Brain, Biology and Behavior, Center for


Date of this Version


Document Type



Front. Neurorobot. 13:24.


Copyright © 2019 Ji, Chen, Petro, Yuan, Zheng and Keil.

Open access

doi: 10.3389/fnbot.2019.00024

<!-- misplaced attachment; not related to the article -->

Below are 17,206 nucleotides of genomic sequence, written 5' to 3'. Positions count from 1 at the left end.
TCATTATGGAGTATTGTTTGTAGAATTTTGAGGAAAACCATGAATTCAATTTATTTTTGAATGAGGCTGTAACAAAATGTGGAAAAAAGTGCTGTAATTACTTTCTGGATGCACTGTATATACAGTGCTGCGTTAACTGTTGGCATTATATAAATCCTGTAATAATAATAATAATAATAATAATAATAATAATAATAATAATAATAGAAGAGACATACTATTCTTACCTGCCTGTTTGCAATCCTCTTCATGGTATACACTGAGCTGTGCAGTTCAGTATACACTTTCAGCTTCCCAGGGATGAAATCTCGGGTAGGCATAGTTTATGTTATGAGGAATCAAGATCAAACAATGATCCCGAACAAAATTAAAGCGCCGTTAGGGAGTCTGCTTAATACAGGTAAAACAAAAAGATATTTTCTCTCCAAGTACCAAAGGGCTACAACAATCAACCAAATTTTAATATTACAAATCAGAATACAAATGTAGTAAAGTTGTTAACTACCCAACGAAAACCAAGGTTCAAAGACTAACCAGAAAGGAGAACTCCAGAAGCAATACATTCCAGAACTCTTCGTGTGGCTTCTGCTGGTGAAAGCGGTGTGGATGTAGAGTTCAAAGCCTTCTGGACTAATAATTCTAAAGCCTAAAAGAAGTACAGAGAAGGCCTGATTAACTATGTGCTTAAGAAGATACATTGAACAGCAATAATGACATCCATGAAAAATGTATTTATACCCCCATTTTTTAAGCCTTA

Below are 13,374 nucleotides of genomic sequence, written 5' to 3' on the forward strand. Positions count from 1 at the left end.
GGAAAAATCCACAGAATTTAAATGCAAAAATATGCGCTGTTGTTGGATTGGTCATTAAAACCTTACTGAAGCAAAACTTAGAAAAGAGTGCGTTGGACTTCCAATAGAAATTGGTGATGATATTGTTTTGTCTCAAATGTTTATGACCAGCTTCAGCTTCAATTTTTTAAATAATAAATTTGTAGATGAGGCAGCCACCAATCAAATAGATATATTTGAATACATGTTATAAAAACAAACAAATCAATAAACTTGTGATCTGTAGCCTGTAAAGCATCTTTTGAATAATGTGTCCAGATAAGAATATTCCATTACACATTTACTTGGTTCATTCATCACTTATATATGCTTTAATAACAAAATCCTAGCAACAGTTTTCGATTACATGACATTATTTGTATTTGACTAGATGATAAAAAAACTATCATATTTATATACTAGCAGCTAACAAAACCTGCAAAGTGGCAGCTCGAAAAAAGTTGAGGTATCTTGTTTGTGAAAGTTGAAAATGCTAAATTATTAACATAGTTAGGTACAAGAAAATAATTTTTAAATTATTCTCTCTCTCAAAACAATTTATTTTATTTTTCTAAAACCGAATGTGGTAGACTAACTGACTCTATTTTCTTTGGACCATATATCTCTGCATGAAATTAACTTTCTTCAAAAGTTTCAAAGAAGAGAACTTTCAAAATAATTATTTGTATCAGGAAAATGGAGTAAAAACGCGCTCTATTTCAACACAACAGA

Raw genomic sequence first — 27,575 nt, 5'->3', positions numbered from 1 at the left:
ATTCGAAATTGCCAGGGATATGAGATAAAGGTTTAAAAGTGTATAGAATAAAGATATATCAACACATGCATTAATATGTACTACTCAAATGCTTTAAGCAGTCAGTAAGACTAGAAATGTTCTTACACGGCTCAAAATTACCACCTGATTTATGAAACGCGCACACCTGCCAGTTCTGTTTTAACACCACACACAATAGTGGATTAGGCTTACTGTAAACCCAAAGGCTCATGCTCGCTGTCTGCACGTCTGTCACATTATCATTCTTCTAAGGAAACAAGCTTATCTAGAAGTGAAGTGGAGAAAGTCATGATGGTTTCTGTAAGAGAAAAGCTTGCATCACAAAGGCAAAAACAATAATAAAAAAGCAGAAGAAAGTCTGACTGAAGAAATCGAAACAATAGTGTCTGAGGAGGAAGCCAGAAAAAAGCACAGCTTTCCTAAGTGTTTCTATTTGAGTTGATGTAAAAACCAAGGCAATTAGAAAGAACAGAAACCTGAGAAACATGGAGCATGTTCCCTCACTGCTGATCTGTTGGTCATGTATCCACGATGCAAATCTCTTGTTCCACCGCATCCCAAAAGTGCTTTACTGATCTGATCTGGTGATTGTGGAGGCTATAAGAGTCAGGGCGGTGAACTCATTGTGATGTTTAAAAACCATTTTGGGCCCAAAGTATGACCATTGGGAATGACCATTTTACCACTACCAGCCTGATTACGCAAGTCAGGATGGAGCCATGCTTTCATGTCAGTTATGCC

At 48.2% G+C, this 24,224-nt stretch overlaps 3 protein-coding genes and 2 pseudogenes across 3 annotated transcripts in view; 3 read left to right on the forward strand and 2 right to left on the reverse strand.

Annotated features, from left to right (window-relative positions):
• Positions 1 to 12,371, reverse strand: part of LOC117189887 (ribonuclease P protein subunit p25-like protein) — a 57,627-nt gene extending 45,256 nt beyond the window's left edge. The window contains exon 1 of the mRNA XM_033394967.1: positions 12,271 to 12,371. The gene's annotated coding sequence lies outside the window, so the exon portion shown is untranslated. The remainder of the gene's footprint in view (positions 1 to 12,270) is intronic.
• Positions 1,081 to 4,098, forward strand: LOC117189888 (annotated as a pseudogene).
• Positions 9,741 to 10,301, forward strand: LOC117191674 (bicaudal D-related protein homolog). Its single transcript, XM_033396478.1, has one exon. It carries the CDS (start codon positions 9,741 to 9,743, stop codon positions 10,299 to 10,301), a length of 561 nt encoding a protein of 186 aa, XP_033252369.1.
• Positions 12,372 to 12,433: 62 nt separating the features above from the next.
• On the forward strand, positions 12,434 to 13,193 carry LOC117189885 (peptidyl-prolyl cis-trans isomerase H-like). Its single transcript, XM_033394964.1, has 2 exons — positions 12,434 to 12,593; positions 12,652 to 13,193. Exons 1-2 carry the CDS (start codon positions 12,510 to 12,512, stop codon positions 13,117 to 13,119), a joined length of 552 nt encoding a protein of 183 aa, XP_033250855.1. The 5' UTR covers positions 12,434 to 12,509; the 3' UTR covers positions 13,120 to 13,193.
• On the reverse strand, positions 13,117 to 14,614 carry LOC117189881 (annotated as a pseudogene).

Neurorobotics is one of the most ambitious fields in robotics, driving integration of interdisciplinary data and knowledge. One of the most productive areas of interdisciplinary research in this area has been the implementation of biologically-inspired mechanisms in the development of autonomous systems. Specifically, enabling such systems to display adaptive behavior such as learning from good and bad outcomes, has been achieved by quantifying and understanding the neural mechanisms of the brain networks mediating adaptive behaviors in humans and animals. For example, associative learning from aversive or dangerous outcomes is crucial for an autonomous system, to avoid dangerous situations in the future. A body of neuroscience research has suggested that the neurocomputations in the human brain during associative learning involve re-shaping of sensory responses. The nature of these adaptive changes in sensory processing during learning however are not yet well enough understood to be readily implemented into on-board algorithms for robotics application. Toward this overall goal, we record the simultaneous electroencephalogram (EEG) and functional magnetic resonance imaging (fMRI), characterizing one candidate mechanism, i.e., large-scale brain oscillations. The present report examines the use of Functional Source Separation (FSS) as an optimization step in EEG-fMRI fusion that harnesses timing information to constrain the solutions that satisfy physiological assumptions. We applied this approach to the voxel-wise correlation of steady-state visual evoked potential (ssVEP) amplitude and blood oxygen level-dependent imaging (BOLD), across both time series. The results showed the benefit of FSS for the extraction of robust ssVEP signals during simultaneous EEG-fMRI recordings. Applied to data from a 3-phase aversive conditioning paradigm, the correlation maps across the three phases (habituation, acquisition, extinction) show converging results, notably major overlapping areas in both primary and extended visual cortical regions, including calcarine sulcus, lingual cortex, and cuneus. In addition, during the acquisition phase when aversive learning occurs, we observed additional correlations between ssVEP and BOLD in the anterior cingulate cortex (ACC) as well as the precuneus and superior temporal gyrus.